death in the family

Are you a single mother or a single father? Have you lost your co-parent? Are you raising your children alone due to a divorce or death?

This article from the Huffington Post, by Kelly James, really moved me. To the point where I had to stop reading for a bit and start again later because I didn’t want to cry at the office.

Kelly’s Story

Kelly writes about a phone call from her 10-year-old daughter. A terrible and scary phone call. When Kelly picked up the phone, she heard her daughter, blurt out “Ryan (her older brother) thinks Daddy’s dead!”

The thought of receiving that phone call, or being the subject of that phone call, is chilling. How do you even respond to those words coming from your ten-year-old child? Kelly did exactly the right thing and jumped into action, to try and save the life of her ex-husband. Sadly, he passed away, and Kelly was left to parent her two children alone.

In my job, I’m forced to confront mortality every day. The fragility of life is never lost on me because it’s part of my everyday work. People call us because someone they love has died. Or has just received a terminal diagnosis. Or was diagnosed with Alzheimer’s or dementia. A big part of my job is helping these people plan for, or deal with, terrible events in their lives.

But despite doing this every day, Kelly’s story still got to me. I felt so sad for her and her children. These young kids being the ones to find their deceased father on the couch. We live our lives trying to protect our kids, and no one wants their child to find them that way. In part, it’s a good thing that the story moved me – it reminds me that I haven’t gone numb to these types of events and that I still have compassion for those going through such things.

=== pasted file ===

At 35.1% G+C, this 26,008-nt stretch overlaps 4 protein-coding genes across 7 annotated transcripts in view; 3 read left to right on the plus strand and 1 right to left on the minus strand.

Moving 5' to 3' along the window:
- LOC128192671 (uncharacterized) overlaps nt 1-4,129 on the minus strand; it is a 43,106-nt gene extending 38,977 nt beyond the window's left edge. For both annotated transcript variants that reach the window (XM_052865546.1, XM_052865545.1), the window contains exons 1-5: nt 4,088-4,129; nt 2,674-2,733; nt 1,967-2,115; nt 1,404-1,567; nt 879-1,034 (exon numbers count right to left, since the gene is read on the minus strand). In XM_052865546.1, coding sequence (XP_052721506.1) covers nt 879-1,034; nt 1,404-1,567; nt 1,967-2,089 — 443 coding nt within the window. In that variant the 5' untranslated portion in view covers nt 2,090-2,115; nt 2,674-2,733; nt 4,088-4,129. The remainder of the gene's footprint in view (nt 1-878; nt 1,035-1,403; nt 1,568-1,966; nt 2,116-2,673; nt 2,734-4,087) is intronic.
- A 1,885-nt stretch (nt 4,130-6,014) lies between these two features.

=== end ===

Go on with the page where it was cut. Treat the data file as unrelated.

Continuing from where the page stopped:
Kelly was forced to confront the fact that now she was the only living parent of her kids, and that she had to plan ahead, for their sake. And planning ahead means more than just trying to stay healthy and stick around for your kids. It means planning for the possibility that you might not be around. Kelly’s ex-husband, Erik, certainly didn’t plan to pass away at a young age. No one ever plans that. But it happens. And if we haven’t planned, the result can be even more tragic.

What effect does death or divorce have on your estate plan?

Kelly talks about the importance of putting her estate plan together after her ex passed away. She hadn’t updated her Will in 14 years (before the birth of her second child). She had a new Will drawn up and chose guardians for her kids in case she passed away. She also sat them down and talked to them about who they would live with if anything ever happened to her. She said “I will do everything I can to stay alive for you. But if something happens, I promise it will be ok. You will be ok.” A tough conversation, for sure, but one that the children would be glad of if tragedy hit this family again. What an amazing and brave thing to do for her children. We all take for granted that we will be here forever, so we don’t have those tough conversations with our kids.